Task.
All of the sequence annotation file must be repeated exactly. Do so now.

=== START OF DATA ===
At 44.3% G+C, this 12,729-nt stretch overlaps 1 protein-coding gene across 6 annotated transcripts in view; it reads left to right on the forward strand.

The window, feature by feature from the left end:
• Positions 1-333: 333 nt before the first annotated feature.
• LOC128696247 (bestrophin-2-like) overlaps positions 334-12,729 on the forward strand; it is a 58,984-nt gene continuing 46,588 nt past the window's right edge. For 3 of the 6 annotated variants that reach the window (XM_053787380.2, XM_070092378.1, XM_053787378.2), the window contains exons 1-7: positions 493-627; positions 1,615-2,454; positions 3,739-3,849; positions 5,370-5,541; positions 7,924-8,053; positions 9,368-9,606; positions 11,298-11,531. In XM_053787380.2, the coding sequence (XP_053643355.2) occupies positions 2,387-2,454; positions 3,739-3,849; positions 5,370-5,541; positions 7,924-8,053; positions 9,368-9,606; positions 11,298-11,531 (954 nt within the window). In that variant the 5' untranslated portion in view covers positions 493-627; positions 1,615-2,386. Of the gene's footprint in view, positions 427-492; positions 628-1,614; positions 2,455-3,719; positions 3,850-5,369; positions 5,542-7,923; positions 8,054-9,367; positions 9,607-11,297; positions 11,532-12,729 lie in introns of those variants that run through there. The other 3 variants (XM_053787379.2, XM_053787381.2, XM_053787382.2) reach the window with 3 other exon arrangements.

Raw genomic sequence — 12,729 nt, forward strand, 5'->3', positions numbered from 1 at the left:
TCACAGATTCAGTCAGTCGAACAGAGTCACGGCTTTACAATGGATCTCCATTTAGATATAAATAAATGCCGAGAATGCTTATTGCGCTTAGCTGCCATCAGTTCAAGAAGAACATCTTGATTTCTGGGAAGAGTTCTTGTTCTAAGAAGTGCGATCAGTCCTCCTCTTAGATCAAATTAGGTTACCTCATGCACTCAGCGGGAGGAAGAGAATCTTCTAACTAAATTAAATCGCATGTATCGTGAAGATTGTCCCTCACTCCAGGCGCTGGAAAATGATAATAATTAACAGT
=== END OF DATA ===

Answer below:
At 44.3% G+C, this 12,729-nt stretch overlaps 1 protein-coding gene across 6 annotated transcripts in view; it reads left to right on the forward strand.

The window, feature by feature from the left end:
• Positions 1-333: 333 nt before the first annotated feature.
• LOC128696247 (bestrophin-2-like) overlaps positions 334-12,729 on the forward strand; it is a 58,984-nt gene continuing 46,588 nt past the window's right edge. For 3 of the 6 annotated variants that reach the window (XM_053787380.2, XM_070092378.1, XM_053787378.2), the window contains exons 1-7: positions 493-627; positions 1,615-2,454; positions 3,739-3,849; positions 5,370-5,541; positions 7,924-8,053; positions 9,368-9,606; positions 11,298-11,531. In XM_053787380.2, the coding sequence (XP_053643355.2) occupies positions 2,387-2,454; positions 3,739-3,849; positions 5,370-5,541; positions 7,924-8,053; positions 9,368-9,606; positions 11,298-11,531 (954 nt within the window). In that variant the 5' untranslated portion in view covers positions 493-627; positions 1,615-2,386. Of the gene's footprint in view, positions 427-492; positions 628-1,614; positions 2,455-3,719; positions 3,850-5,369; positions 5,542-7,923; positions 8,054-9,367; positions 9,607-11,297; positions 11,532-12,729 lie in introns of those variants that run through there. The other 3 variants (XM_053787379.2, XM_053787381.2, XM_053787382.2) reach the window with 3 other exon arrangements.

Raw genomic sequence — 12,729 nt, forward strand, 5'->3', positions numbered from 1 at the left:
TCACAGATTCAGTCAGTCGAACAGAGTCACGGCTTTACAATGGATCTCCATTTAGATATAAATAAATGCCGAGAATGCTTATTGCGCTTAGCTGCCATCAGTTCAAGAAGAACATCTTGATTTCTGGGAAGAGTTCTTGTTCTAAGAAGTGCGATCAGTCCTCCTCTTAGATCAAATTAGGTTACCTCATGCACTCAGCGGGAGGAAGAGAATCTTCTAACTAAATTAAATCGCATGTATCGTGAAGATTGTCCCTCACTCCAGGCGCTGGAAAATGATAATAATTAACAGT